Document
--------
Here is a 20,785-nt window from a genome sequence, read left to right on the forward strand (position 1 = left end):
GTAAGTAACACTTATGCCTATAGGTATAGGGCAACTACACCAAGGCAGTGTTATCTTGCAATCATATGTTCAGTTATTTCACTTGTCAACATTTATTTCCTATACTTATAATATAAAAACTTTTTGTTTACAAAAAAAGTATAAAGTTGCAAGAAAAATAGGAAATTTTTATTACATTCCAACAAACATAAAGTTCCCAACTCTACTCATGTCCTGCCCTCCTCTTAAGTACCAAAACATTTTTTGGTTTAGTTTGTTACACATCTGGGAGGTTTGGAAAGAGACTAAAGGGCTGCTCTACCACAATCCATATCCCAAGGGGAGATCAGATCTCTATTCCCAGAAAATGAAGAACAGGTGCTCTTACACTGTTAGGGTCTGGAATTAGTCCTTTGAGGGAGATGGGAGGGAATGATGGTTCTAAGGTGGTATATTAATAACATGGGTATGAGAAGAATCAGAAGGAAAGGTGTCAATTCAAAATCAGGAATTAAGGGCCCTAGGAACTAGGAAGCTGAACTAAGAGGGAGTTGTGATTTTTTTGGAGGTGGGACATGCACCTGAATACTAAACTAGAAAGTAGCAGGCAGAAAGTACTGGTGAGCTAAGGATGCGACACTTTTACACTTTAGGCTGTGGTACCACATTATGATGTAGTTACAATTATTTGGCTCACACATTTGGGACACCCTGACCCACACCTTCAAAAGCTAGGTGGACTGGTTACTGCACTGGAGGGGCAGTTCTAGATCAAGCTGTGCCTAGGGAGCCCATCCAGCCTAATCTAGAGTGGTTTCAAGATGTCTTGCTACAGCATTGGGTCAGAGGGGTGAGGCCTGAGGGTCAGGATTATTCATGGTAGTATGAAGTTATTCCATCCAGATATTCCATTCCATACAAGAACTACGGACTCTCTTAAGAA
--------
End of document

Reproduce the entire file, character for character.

Here is a 20,785-nt window from a genome sequence, read left to right on the forward strand (position 1 = left end):
GTAAGTAACACTTATGCCTATAGGTATAGGGCAACTACACCAAGGCAGTGTTATCTTGCAATCATATGTTCAGTTATTTCACTTGTCAACATTTATTTCCTATACTTATAATATAAAAACTTTTTGTTTACAAAAAAAGTATAAAGTTGCAAGAAAAATAGGAAATTTTTATTACATTCCAACAAACATAAAGTTCCCAACTCTACTCATGTCCTGCCCTCCTCTTAAGTACCAAAACATTTTTTGGTTTAGTTTGTTACACATCTGGGAGGTTTGGAAAGAGACTAAAGGGCTGCTCTACCACAATCCATATCCCAAGGGGAGATCAGATCTCTATTCCCAGAAAATGAAGAACAGGTGCTCTTACACTGTTAGGGTCTGGAATTAGTCCTTTGAGGGAGATGGGAGGGAATGATGGTTCTAAGGTGGTATATTAATAACATGGGTATGAGAAGAATCAGAAGGAAAGGTGTCAATTCAAAATCAGGAATTAAGGGCCCTAGGAACTAGGAAGCTGAACTAAGAGGGAGTTGTGATTTTTTTGGAGGTGGGACATGCACCTGAATACTAAACTAGAAAGTAGCAGGCAGAAAGTACTGGTGAGCTAAGGATGCGACACTTTTACACTTTAGGCTGTGGTACCACATTATGATGTAGTTACAATTATTTGGCTCACACATTTGGGACACCCTGACCCACACCTTCAAAAGCTAGGTGGACTGGTTACTGCACTGGAGGGGCAGTTCTAGATCAAGCTGTGCCTAGGGAGCCCATCCAGCCTAATCTAGAGTGGTTTCAAGATGTCTTGCTACAGCATTGGGTCAGAGGGGTGAGGCCTGAGGGTCAGGATTATTCATGGTAGTATGAAGTTATTCCATCCAGATATTCCATTCCATACAAGAACTACGGACTCTCTTAAGAA